WASHINGTON: In his first major address as Secretary of Defense, former Senator Chuck Hagel paid homage to the usual pieties — but he also, very cautiously, laid the groundwork for two unpopular policies: seeking greater cooperation with China, including controversial “mil-to-mil” exchanges of military officers; and controlling the costs of pay and benefits for military personnel, the proverbial third rail of defense spending debates.
The Budget: Back into battle over pay and benefits
Most of the instant analysis of Hagel’s address at National Defense University focused on the big picture of budget cuts. The President’s budget request for 2014, much delayed by gridlock over 2013 spending, will finally be rolled out one week from today — but since it apparently does not account for the “sequestration” cuts imposed by the 2011 Budget Control Act, it is likely to be more than usually dead on arrival on Capitol Hill.
Hagel has already ordered a review of Pentagon spending and strategy. While he did caveat his remarks by saying this review does not “assume or tacitly accept” the BCA’s $500 billion reduction over 10 years, he spent far more time emphasizing the “inevitable downturn in defense budgets” than downplaying it. Indeed, Hagel’s major appeal to Congress was not to undo the decreases altogether but give the Defense Department more “time and flexibility to implement savings” in a reasoned way.
So what exactly does Hagel want to cut? The new Secretary hit the old favorites — Pentagon bureaucracy and procurement overruns — but he also spent a great deal of time emphasizing the need to protect modernization, which basically boils down to weapons programs. In broad strokes, he said the Pentagon “must confront the principal drivers of growth in the department’s base budget, namely acquisition, personnel costs, and overhead,” whose “spiraling costs… will eventually crowd out spending on procurement, operations, and readiness.”
It will be the effort to control personnel costs, however, that will be by far the most controversial. One source of savings will be reducing the number of troops and civilians on the payroll, something Hagel made clear he would consider, but far more politically painful would be trying to contain the cost per servicemember, which has risen roughly 50 percent since 9/11 in large part thanks to more generous pay and benefits.
So Hagel’s speech was exceedingly cautious; it was only in his unscripted response to an audience question that he mentioned a specific initiative, namely increasing unspecified “fees” for military health programs. TRICARE, the military-run insurance program that covers current troops, retired ones, and their dependents, has long charged far lower co-pays and so on than civilian plans, but repeated Pentagon requests to raise them have been soundly rebuffed by Congress.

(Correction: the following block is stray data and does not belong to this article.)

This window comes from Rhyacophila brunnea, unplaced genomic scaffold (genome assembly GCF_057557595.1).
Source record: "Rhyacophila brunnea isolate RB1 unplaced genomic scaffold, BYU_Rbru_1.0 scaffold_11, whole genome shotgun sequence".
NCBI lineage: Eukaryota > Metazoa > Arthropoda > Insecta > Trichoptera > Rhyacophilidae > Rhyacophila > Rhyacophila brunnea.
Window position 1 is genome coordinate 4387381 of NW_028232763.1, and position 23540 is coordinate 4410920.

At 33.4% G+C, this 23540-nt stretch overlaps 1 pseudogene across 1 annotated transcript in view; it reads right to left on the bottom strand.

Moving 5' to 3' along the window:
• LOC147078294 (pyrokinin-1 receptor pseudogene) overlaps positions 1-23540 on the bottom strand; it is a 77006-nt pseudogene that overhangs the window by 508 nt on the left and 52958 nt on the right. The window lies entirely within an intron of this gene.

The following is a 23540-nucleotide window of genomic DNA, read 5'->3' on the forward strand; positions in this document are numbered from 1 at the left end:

Nevertheless, Hagel signaled an arguably unprecedented willingness in the Secretary’s office to take on personnel costs with the Congress. “Over a 20-year period we’re not going to be able to sustain the current personnel costs and retirement benefits,” he said in answer to a question from the audience, composed largely of military officers and Pentagon civil servants. “There’ll be no money in the budget for anything else.”
While Hagel does not intend to propose significant cuts to personnel benefits “this year,” he emphasized they had to come sometime: “I’m sorry, I wish it was otherwise, but the longer we defer these things, the worse it’s gonna be.”
China: Cooperation, not a new Cold War
Raising pay and benefits for troops and their families is arguably Congress’s favorite thing to do. Reaching out to Red China is definitely not. Indeed, the People’s Republic of China has been a favorite justification for renewed military spending on everything from cybersecurity to the Air Force and Navy “AirSea Battle” concept. But every time Secretary Hagel mentioned China at NDU today, it was to praise Beijing, not to bury it.
Hagel didn’t use the word “China” in his formal remarks, but he took advantage of a question from the audience to emphasize over and over the importance of cooperation. He had recently had “a very positive conversation” with the new Chinese Minister of Defense, he said, and overall “the Chinese have shown their leadership to be steady, wise, careful.” He made sure to praise China’s (modestly) cooperative stance on reining in an increasingly bellicose North Korea, saying “we are doing everything we can, working with the Chinese and others, to defuse that situation on the peninsula.”
Hagel’s call for US-China cooperation included more “military to military” exchanges of officers between US and Chinese war colleges. That’s a popular program with his audience at National Defense University but one Congress has viewed with some suspicion, and both the US and China have at times cut back on the exchanges to signal diplomatic displeasure. Hagel argued, however, that “relationships are built face to face, they’re built around common interests, [and] we have common interests” with China.